I drew this pen and ink while Mary and I were sitting in a ground hunting blind two deer seasons ago. It’s of a female downy woodpecker that I photographed earlier that season. I took it when we were in another blind. If you consider that I completed the drawing while waiting for deer you can probably deduce that no deer were harmed during the drawing of that picture. We always do most of our shooting with a camera.
If you’ve never eaten black bear, let me tell you, it’s delicious!
Two carnivores hunting in the woods. There’s something to be said about harvesting an animal that is perfectly capable of harvesting you. We encountered this beautiful beast while hunting Spring turkeys. With Autumn comes a different season.
Orange Glazed Bear
bear meat cut into thin strips
flour of your choice for dredging (wheat, cornstarch, rice, etc.)
barbecue sauce (homemade or one you like)
Marinade thin bear strips in a splash of soy sauce, fresh ginger, fresh garlic, with a pinch of ground mustard. Marinade over night or vacuum marinade for 30 minutes. The longer the better.
Place enough flour to coat the meat in a repurposed produce bag. Drain and save marinade juice from meat. Place meat in bag of flour, toss to coat.
Heat a splash almond oil with a dollop of coconut…
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Blitz took me pheasant hunting last week. I think she would drive herself if she had thumbs. Luckily, she needs a gunner tagging along. It’s my joy to watch this girl living her bliss. I captured this hunting moment in watercolor, and pen and ink.
This painting for me is more than a picture of a beautiful rooster pheasant. It is me trying to express the essence of something in my life that is significant.
Pheasant season ended a few weeks ago. It is a time when our dogs get to live their bliss, as Mary is so fond of putting it, living-bliss. I’ve re-blogged her post, because it is also about the dogs doing what they are born to do. They are working dogs and hunting is their work. They are happiest when they are working. What they do is written in their DNA.
I suppose the same is true for me. If I was plopped down in the American West 200 years ago I think I would have been perfectly happy. Engaging in hunting with dogs, friends and family keeps me connected to my roots and more primitive self.
Dogs are pack animals and pheasant hunting helps them live their pack experience. The difference is that we are now their pack, but the satisfaction to them is the same.
If I didn’t have bird dogs I probably wouldn’t bird hunt. The pleasure they bring to it is what makes it complete. These dogs have such heart in what they do. Hunting without them would be like dancing alone.
Procuring food is such a basic human activity. By acquiring food myself, I appreciate the meal much more. To spend the time hunting and experiencing the joy of success with my partners makes me think about what our hunter gatherer ancestors did on a daily basis. Then to have to go through the process of cleaning and preparing this food, it puts me very in touch with the reality of what was given.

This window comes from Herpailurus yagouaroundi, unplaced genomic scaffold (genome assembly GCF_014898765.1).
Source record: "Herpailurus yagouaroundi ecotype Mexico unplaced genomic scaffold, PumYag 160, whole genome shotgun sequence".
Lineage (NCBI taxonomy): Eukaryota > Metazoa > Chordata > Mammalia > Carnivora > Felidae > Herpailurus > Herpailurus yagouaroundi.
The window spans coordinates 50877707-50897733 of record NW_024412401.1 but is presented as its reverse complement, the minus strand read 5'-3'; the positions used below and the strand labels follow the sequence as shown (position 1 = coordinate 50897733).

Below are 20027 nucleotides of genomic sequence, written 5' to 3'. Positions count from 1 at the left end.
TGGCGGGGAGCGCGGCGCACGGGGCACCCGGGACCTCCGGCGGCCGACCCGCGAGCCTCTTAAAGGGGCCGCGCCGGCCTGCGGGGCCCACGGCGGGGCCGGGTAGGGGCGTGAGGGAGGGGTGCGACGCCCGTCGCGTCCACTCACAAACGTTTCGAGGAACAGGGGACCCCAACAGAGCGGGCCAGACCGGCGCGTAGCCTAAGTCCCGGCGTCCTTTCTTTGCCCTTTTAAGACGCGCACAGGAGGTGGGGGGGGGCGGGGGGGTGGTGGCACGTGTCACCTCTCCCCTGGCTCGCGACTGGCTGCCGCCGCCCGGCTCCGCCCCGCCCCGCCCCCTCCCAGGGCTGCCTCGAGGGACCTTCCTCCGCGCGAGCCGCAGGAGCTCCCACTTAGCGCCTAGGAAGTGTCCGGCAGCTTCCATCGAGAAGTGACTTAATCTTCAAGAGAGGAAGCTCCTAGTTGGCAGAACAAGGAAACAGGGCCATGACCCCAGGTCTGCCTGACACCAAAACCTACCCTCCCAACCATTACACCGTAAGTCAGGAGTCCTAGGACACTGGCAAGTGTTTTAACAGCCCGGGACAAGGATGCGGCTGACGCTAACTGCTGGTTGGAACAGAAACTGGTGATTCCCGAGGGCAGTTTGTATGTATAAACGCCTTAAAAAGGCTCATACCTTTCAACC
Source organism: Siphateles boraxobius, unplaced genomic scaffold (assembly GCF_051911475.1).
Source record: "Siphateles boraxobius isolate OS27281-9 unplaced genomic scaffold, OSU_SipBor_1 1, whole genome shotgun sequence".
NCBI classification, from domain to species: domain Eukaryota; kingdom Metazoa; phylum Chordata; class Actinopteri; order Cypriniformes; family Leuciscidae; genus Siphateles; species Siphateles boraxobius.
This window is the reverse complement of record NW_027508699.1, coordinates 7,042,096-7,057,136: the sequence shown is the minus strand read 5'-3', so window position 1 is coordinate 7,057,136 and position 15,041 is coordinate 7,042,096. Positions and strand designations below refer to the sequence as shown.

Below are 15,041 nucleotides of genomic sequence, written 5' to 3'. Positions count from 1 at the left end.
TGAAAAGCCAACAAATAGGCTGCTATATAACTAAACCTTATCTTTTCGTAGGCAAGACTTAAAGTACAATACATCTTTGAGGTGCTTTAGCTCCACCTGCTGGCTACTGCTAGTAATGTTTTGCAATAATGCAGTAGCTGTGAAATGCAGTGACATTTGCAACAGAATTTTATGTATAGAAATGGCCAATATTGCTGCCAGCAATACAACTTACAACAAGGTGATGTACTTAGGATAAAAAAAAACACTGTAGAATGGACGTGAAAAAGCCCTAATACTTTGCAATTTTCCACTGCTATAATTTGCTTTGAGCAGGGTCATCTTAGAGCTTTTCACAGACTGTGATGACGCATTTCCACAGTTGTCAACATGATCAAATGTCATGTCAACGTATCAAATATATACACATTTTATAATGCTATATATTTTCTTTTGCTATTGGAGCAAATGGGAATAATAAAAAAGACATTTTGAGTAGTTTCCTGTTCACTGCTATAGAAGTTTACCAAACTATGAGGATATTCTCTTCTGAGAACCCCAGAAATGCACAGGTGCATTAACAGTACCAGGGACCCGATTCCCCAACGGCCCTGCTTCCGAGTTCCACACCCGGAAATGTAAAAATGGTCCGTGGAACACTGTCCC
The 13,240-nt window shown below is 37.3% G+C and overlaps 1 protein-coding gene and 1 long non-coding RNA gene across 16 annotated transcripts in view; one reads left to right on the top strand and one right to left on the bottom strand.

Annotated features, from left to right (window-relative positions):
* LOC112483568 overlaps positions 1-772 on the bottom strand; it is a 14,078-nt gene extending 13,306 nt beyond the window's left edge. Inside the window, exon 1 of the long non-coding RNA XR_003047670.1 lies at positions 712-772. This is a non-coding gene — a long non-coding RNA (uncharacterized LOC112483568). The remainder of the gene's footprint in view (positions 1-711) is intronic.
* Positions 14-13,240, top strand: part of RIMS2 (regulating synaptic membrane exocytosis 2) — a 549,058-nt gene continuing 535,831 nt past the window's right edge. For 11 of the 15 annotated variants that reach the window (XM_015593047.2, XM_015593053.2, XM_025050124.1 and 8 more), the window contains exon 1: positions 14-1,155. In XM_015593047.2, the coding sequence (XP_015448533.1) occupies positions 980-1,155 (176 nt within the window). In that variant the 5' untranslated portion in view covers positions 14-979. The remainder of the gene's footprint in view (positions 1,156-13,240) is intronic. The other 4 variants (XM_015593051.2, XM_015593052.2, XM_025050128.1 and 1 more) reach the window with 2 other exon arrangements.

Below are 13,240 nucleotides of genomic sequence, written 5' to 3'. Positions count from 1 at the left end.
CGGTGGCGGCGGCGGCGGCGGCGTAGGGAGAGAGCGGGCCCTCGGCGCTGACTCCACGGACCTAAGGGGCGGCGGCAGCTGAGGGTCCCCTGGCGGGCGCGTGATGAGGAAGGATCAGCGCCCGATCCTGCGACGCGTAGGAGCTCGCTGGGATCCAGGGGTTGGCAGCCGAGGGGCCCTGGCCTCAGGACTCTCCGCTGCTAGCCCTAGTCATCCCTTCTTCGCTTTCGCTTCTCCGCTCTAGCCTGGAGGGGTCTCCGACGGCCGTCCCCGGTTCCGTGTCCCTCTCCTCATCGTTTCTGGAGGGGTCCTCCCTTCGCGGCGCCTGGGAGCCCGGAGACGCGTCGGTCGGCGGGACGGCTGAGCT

When I hold the pheasant in my hand that I just killed and Blitz just fetched, I experience a blend of feelings. There is joy in the success and satisfaction of providing this meal to my family. There is appreciation for the beauty and for what this creature lost, it’s life. That leaves me with some sadness, but it is the reality of life. It causes me to not take meat in the grocery store for granted.
The time out in the field away from the day to day activities is a welcome break to go enjoy a more primal experience. There are things all around to be noticed that add to the richness of this time spent.
This time means so much when spent with family.
This is also a time for me to remember my old loyal hunting partners from years past. The ones that gave me so many fond memories. Last year was Hawk’s last season only we didn’t know it at the time. He should have had many more pheasants to retrieve. We miss him very much. Mary posted about him a while back, Her Papa’s Eyes.
Something caught my attention, while cruising around the North end of the log decks. Lots of animals were running in the hay field. The mill property has a couple hundred acres of hay fields and ponds on the North end of the log yard. Each afternoon a large herd of deer comes into the fields to graze. This morning, they were already in the field and running all over the place. This is odd behavior for the deer because they weren’t leaving. They usually wander randomly around the field feeding. If anyone gets too close they just leave the field for the cover of the nearby Valley Oaks. This time they were running helter skelter around the field, but not leaving. I was about a quarter mile away and could not discern what was going on. I pulled out my camera and zoomed in on the action. Then I saw the three coyotes. This is what happened next.